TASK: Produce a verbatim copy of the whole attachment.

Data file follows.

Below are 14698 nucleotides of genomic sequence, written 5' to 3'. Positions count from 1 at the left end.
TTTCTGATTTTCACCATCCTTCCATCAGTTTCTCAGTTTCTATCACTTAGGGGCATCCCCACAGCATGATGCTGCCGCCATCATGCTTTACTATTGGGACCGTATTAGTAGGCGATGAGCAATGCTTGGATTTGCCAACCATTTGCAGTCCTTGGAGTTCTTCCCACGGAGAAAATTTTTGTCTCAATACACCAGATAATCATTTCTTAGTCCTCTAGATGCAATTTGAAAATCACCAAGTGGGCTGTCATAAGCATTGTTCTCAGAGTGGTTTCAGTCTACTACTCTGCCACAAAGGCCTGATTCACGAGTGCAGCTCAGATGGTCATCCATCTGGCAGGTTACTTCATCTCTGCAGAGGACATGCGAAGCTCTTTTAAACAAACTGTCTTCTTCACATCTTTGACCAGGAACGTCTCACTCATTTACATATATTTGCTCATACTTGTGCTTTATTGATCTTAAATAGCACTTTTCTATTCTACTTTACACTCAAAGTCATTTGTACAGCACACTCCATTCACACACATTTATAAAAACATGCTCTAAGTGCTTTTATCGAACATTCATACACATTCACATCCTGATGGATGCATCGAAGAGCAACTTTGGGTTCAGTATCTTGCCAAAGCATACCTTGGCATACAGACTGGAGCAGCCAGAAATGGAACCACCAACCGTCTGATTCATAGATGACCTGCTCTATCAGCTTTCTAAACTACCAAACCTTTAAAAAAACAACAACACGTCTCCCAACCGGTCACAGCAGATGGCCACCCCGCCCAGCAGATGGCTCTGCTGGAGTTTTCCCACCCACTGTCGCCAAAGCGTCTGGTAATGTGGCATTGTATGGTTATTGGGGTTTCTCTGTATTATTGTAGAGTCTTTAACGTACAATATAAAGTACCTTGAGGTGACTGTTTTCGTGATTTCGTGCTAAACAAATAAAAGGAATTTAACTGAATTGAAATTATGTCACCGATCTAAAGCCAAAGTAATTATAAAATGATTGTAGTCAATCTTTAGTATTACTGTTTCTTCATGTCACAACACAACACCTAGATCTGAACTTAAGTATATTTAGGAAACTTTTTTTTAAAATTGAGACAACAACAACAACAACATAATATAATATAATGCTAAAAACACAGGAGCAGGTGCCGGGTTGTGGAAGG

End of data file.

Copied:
Below are 14698 nucleotides of genomic sequence, written 5' to 3'. Positions count from 1 at the left end.
TTTCTGATTTTCACCATCCTTCCATCAGTTTCTCAGTTTCTATCACTTAGGGGCATCCCCACAGCATGATGCTGCCGCCATCATGCTTTACTATTGGGACCGTATTAGTAGGCGATGAGCAATGCTTGGATTTGCCAACCATTTGCAGTCCTTGGAGTTCTTCCCACGGAGAAAATTTTTGTCTCAATACACCAGATAATCATTTCTTAGTCCTCTAGATGCAATTTGAAAATCACCAAGTGGGCTGTCATAAGCATTGTTCTCAGAGTGGTTTCAGTCTACTACTCTGCCACAAAGGCCTGATTCACGAGTGCAGCTCAGATGGTCATCCATCTGGCAGGTTACTTCATCTCTGCAGAGGACATGCGAAGCTCTTTTAAACAAACTGTCTTCTTCACATCTTTGACCAGGAACGTCTCACTCATTTACATATATTTGCTCATACTTGTGCTTTATTGATCTTAAATAGCACTTTTCTATTCTACTTTACACTCAAAGTCATTTGTACAGCACACTCCATTCACACACATTTATAAAAACATGCTCTAAGTGCTTTTATCGAACATTCATACACATTCACATCCTGATGGATGCATCGAAGAGCAACTTTGGGTTCAGTATCTTGCCAAAGCATACCTTGGCATACAGACTGGAGCAGCCAGAAATGGAACCACCAACCGTCTGATTCATAGATGACCTGCTCTATCAGCTTTCTAAACTACCAAACCTTTAAAAAAACAACAACACGTCTCCCAACCGGTCACAGCAGATGGCCACCCCGCCCAGCAGATGGCTCTGCTGGAGTTTTCCCACCCACTGTCGCCAAAGCGTCTGGTAATGTGGCATTGTATGGTTATTGGGGTTTCTCTGTATTATTGTAGAGTCTTTAACGTACAATATAAAGTACCTTGAGGTGACTGTTTTCGTGATTTCGTGCTAAACAAATAAAAGGAATTTAACTGAATTGAAATTATGTCACCGATCTAAAGCCAAAGTAATTATAAAATGATTGTAGTCAATCTTTAGTATTACTGTTTCTTCATGTCACAACACAACACCTAGATCTGAACTTAAGTATATTTAGGAAACTTTTTTTTAAAATTGAGACAACAACAACAACAACATAATATAATATAATGCTAAAAACACAGGAGCAGGTGCCGGGTTGTGGAAGG